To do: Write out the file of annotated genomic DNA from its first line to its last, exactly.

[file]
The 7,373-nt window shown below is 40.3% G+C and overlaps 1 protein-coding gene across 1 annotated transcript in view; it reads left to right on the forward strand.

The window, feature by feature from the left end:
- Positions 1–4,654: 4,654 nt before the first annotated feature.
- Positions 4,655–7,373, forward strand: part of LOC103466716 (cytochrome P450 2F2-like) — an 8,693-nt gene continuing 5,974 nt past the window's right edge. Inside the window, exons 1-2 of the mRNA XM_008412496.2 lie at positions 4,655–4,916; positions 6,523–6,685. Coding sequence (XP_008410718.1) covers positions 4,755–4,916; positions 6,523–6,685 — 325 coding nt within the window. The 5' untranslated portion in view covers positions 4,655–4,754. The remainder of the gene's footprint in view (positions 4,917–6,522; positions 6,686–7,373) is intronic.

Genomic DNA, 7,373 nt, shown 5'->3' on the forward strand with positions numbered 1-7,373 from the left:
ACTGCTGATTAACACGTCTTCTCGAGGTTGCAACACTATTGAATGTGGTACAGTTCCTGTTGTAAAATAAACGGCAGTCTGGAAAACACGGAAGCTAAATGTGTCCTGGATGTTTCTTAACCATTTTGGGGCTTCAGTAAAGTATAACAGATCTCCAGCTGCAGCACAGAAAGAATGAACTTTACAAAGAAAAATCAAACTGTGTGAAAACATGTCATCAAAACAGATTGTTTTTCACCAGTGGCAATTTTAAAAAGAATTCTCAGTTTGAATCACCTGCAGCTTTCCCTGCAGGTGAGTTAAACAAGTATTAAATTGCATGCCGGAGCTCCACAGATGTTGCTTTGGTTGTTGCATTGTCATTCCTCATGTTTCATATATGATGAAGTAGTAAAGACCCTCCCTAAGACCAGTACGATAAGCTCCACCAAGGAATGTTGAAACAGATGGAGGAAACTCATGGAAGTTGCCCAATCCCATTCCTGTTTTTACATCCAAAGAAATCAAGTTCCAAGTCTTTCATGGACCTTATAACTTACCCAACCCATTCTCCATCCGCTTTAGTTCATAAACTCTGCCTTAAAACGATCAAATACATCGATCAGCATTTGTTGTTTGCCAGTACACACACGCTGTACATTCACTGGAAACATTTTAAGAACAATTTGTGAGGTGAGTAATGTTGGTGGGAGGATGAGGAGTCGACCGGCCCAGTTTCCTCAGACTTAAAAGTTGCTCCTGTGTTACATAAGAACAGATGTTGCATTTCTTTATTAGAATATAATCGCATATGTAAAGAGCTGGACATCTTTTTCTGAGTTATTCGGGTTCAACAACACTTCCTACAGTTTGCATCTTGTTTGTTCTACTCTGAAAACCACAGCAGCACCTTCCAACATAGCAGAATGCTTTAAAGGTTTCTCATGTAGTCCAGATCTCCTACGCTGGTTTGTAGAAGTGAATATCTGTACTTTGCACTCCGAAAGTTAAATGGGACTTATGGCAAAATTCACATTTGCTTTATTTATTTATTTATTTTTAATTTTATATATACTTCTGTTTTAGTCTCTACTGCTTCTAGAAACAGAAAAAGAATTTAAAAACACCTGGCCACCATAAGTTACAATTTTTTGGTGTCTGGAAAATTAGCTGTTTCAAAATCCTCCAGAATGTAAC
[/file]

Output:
The 7,373-nt window shown below is 40.3% G+C and overlaps 1 protein-coding gene across 1 annotated transcript in view; it reads left to right on the forward strand.

The window, feature by feature from the left end:
- Positions 1–4,654: 4,654 nt before the first annotated feature.
- Positions 4,655–7,373, forward strand: part of LOC103466716 (cytochrome P450 2F2-like) — an 8,693-nt gene continuing 5,974 nt past the window's right edge. Inside the window, exons 1-2 of the mRNA XM_008412496.2 lie at positions 4,655–4,916; positions 6,523–6,685. Coding sequence (XP_008410718.1) covers positions 4,755–4,916; positions 6,523–6,685 — 325 coding nt within the window. The 5' untranslated portion in view covers positions 4,655–4,754. The remainder of the gene's footprint in view (positions 4,917–6,522; positions 6,686–7,373) is intronic.

Genomic DNA, 7,373 nt, shown 5'->3' on the forward strand with positions numbered 1-7,373 from the left:
ACTGCTGATTAACACGTCTTCTCGAGGTTGCAACACTATTGAATGTGGTACAGTTCCTGTTGTAAAATAAACGGCAGTCTGGAAAACACGGAAGCTAAATGTGTCCTGGATGTTTCTTAACCATTTTGGGGCTTCAGTAAAGTATAACAGATCTCCAGCTGCAGCACAGAAAGAATGAACTTTACAAAGAAAAATCAAACTGTGTGAAAACATGTCATCAAAACAGATTGTTTTTCACCAGTGGCAATTTTAAAAAGAATTCTCAGTTTGAATCACCTGCAGCTTTCCCTGCAGGTGAGTTAAACAAGTATTAAATTGCATGCCGGAGCTCCACAGATGTTGCTTTGGTTGTTGCATTGTCATTCCTCATGTTTCATATATGATGAAGTAGTAAAGACCCTCCCTAAGACCAGTACGATAAGCTCCACCAAGGAATGTTGAAACAGATGGAGGAAACTCATGGAAGTTGCCCAATCCCATTCCTGTTTTTACATCCAAAGAAATCAAGTTCCAAGTCTTTCATGGACCTTATAACTTACCCAACCCATTCTCCATCCGCTTTAGTTCATAAACTCTGCCTTAAAACGATCAAATACATCGATCAGCATTTGTTGTTTGCCAGTACACACACGCTGTACATTCACTGGAAACATTTTAAGAACAATTTGTGAGGTGAGTAATGTTGGTGGGAGGATGAGGAGTCGACCGGCCCAGTTTCCTCAGACTTAAAAGTTGCTCCTGTGTTACATAAGAACAGATGTTGCATTTCTTTATTAGAATATAATCGCATATGTAAAGAGCTGGACATCTTTTTCTGAGTTATTCGGGTTCAACAACACTTCCTACAGTTTGCATCTTGTTTGTTCTACTCTGAAAACCACAGCAGCACCTTCCAACATAGCAGAATGCTTTAAAGGTTTCTCATGTAGTCCAGATCTCCTACGCTGGTTTGTAGAAGTGAATATCTGTACTTTGCACTCCGAAAGTTAAATGGGACTTATGGCAAAATTCACATTTGCTTTATTTATTTATTTATTTTTAATTTTATATATACTTCTGTTTTAGTCTCTACTGCTTCTAGAAACAGAAAAAGAATTTAAAAACACCTGGCCACCATAAGTTACAATTTTTTGGTGTCTGGAAAATTAGCTGTTTCAAAATCCTCCAGAATGTAAC